U.S. potato growers hope that this could be the year they are allowed to ship fresh potatoes into all of Mexico, which would be a $120 million opportunity.
The domestic spud industry, with help from members of Congress, is using a pending Asia-Pacific trade agreement as leverage to try to accomplish that.
A market access agreement signed by the two nations in 2003 allowed for the shipment of fresh U.S. potatoes within a 26-kilometer zone near the border. It called for increasing access to the five northern Mexico states the next year and for Mexico to consider granting full access by 2005.
That hasn't happened and potato growers are hopeful Mexico's desire to be included in the Trans-Pacific Partnership can be used to gain full access. The TPP includes Australia, Brunei, Chile, Malaysia, New Zealand, Peru, Singapore, Vietnam and the U.S.
Mexico is asking to be included but must receive the approval of all negotiating countries to be added.
In response to the U.S. industry's concerns, nine U.S. senators from major potato-producing states sent a letter to U.S. Trade Representative Ron Kirk and USDA Secretary Tom Vilsack urging them to use the TPP as leverage to solve the issue.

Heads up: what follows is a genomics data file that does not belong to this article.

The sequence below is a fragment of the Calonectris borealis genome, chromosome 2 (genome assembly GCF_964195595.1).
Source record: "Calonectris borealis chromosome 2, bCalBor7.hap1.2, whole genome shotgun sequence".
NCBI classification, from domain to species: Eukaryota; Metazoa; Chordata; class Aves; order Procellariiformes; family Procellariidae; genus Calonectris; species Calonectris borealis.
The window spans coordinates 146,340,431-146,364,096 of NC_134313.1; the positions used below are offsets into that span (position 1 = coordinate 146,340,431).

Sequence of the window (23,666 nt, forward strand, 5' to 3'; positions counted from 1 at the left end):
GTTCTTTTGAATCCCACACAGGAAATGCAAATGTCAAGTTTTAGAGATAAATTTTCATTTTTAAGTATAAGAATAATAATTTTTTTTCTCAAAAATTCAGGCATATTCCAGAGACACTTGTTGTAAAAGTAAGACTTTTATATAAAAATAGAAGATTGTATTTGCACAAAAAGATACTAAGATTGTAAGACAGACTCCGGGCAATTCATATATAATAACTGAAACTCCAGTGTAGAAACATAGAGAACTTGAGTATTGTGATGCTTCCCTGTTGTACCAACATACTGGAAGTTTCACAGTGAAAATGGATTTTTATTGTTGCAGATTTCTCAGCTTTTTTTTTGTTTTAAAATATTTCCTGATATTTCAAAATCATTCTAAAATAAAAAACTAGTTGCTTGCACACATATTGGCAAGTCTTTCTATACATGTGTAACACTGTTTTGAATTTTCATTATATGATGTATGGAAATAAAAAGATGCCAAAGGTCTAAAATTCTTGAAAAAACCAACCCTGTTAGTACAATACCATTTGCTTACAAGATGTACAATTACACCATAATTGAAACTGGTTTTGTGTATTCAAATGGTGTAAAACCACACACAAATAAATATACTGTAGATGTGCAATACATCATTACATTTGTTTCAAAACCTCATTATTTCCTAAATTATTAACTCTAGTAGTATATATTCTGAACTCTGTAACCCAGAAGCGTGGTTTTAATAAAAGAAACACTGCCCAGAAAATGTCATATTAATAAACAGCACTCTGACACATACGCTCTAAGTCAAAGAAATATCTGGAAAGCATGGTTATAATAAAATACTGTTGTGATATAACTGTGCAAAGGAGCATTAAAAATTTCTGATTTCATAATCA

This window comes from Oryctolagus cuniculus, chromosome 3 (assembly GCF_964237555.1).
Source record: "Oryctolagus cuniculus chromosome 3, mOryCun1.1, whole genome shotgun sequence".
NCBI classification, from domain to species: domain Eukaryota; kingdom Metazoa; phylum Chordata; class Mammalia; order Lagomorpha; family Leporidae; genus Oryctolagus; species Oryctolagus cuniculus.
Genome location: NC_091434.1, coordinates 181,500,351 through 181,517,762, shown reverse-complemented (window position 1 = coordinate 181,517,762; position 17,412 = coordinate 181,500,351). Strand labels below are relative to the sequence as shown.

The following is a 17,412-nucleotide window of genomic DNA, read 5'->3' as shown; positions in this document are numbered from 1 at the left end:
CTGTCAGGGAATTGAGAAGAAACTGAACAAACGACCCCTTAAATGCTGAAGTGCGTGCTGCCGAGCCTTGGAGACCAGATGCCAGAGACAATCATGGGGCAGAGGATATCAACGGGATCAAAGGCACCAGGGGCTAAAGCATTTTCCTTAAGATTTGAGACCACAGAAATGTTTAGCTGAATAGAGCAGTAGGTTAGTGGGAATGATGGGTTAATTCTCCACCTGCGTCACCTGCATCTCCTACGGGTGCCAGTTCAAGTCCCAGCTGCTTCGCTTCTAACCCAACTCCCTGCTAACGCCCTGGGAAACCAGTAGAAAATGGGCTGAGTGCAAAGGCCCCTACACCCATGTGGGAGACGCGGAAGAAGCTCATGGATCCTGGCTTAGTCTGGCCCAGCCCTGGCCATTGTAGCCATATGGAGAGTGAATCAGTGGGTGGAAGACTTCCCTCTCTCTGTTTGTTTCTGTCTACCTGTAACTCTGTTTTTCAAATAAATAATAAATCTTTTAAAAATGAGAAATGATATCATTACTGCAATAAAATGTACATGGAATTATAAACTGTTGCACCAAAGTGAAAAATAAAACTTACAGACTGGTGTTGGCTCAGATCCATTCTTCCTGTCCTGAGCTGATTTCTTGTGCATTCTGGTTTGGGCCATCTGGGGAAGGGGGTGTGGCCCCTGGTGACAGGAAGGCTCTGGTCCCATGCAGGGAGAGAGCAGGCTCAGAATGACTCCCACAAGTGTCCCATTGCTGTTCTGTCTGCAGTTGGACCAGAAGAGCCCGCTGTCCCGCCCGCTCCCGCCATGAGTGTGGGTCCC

That has created real hope on this side of the border that full access is just around the corner. The National Potato Council estimates full access to Mexico would provide a $150 million market potential for U.S. growers, up from the current $30 million.
"We really do believe there is a lot of momentum behind getting this done and the TPP negotiations really are the impetus at this point," said Mark Szymanski, NPC's director of public relations.
"This is a huge new opportunity for (Mexico) and if they want to get in on that, they need to honor their previous commitments, and one of their major previous commitments is the full-market access commitment they singed in 2003," he added.
According to U.S. potato industry officials, Mexico has used artificial pest and sanitary issues to block full access.
Matt Harris, Washington State Potato Commission director of governmental affairs, said an independent panel of scientific experts recently found there are no risks associated with shipping U.S. potatoes to Mexico.
"It's turning into a political move by (Mexico) to keep our potatoes out," he said. "Their domestic market just doesn't want to compete with us."
Idaho growers are salivating at the prospect of opening up the entire country because they believe they could own a sizable share of that market.
According to Idaho Potato Commission officials, when Idaho first started selling potatoes within the 26K zone six years ago, consumers there preferred Mexican potatoes over Idaho's Russet potato by an 80-20 margin. Today, it's the other way around.
"We're getting very close and we're very hopeful that they're going to be able to push the ball over the goal," said Pat Kole, vice president of legal and government affairs for the IPC.
SOURCE: Sean Ellis, Capital Press